The decade-long effort to make aggregation portals a viable and valuable business-building tool for advisers, broker/dealers and other financial intermediaries has reached a crossroads. Today, portals provide a single access point for intermediaries with fully electronic account aggregation, research services, select transaction capabilities and access to the websites of participating mutual fund companies. Yet this is only the beginning: The next generation of portals is on its way, and it promises to enhance how intermediaries run their businesses.

Portals have been especially beneficial for small and mid-size advisers and broker/dealers. These firms may lack the resources of the wirehouses, and portals can help level the playing field for them. They can benefit from the account access, research and business tools that portals provide. Portals are going to have to provide additional value-added services and tools to grow their share of this market.

Financial intermediaries are not the only ones whose needs will drive change in the portal space: Mutual fund companies can profit from the aggregated business data that portals can provide and also can use portals as an important marketing tool, helping them to reach advisers and, by extension, investors.

Below are seven upgrades that portals will need going forward if they are to differentiate themselves competitively:

Multiple products: Today, few investors keep all of their assets in a single class of products or in a single fund family, especially affluent investors, who are every adviser's target. Portals need to be able to accommodate multiple products, including hedge funds and other alternative investments, exchange-traded funds, managed accounts and mutual fund wrap products.

Customization: Advisers and broker/dealers want to be able to work with an interface that meets their business needs without engaging in a convoluted modification process. They also want to have access to useful features-such as alerts about activity in client accounts, daily confirmations and tax data-and to be able to select various settings for these features depending on client needs. The portal's interface and features need to be flexible and easily customized by each user.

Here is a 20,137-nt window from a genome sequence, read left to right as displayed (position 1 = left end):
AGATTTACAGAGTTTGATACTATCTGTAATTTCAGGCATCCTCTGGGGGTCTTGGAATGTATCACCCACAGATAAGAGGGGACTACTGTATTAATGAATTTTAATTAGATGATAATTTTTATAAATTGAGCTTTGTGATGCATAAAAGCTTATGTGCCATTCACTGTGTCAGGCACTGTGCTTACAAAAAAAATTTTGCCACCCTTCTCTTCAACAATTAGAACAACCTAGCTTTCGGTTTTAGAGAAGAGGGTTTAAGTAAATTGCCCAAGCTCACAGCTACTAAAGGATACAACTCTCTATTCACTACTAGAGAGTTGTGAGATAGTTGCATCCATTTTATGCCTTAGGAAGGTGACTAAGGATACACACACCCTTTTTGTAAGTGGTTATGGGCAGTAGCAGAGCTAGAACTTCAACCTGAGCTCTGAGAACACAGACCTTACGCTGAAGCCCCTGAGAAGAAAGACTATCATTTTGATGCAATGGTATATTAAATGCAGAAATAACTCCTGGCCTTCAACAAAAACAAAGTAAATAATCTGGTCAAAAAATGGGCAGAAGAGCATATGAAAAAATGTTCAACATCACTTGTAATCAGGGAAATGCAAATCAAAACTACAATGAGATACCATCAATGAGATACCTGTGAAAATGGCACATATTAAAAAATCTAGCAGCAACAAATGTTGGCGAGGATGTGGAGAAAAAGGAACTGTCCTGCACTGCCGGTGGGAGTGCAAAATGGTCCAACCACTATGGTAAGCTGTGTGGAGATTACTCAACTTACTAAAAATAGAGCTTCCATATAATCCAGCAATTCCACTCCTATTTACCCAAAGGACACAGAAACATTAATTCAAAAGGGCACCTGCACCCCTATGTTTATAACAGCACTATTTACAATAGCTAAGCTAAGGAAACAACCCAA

Open architecture: Intermediaries may want to consider the flexibility of open portals. Portals need to employ technology that leverages the National Securities Clearing Corporation's open architecture and Fund/SPEED's interactive services. This creates portals that are easily accessible by intermediaries and fully integratable by fund complexes.

Compliance assistance: As regulators expand investor protections, financial intermediaries increasingly are being drawn into the compliance process. For example, the Securities and Exchange Commission's Rule 22c-2, under which fund companies identify rapid trading and possible market timing, requires shareholder data from intermediaries on the underlying sub-account positions within their omnibus accounts. Portals, properly designed, can help fund companies and intermediaries exchange the information they require to meet their compliance needs, in an efficient and cost-effective manner.

Sub-accounting services: Sub-accounting enables intermediaries to provide shareholder recordkeeping and streamlined transaction processing across numerous fund companies. By providing a comprehensive view of both sub-accounted positions and those that are held directly at the fund, portals can provide a complete picture of a client's portfolio, thereby enabling advisers to offer superior asset allocation and risk management guidance to their clients.

Enhanced transaction capabilities: Although portals generally allow advisers to execute certain transactions, capabilities are currently limited, and only a minority of intermediaries use these features regularly. Portals need to become "points of commerce," with processing capacity that enables advisers to transact on their client's portfolio in an efficient manner across asset managers.

Security: With identity theft a growing threat, the primary concern with any web-based financial services product is the security of investor data. 128-bit encryption and multi-factor authentication are the new minimum requirements for any portal.

Today, portals improve financial intermediaries' practice management by streamlining their daily inquiry and transaction functions, providing information on business and industry products and trends and giving them access to lead generators and other third-party services that can help them grow their businesses. This is only the start. The next generation of portals will offer significantly more robust capabilities and become the financial supermarkets first predicted at the dawn of the Internet era.


(c) 2007 Money Management Executive and SourceMedia, Inc. All Rights Reserved.

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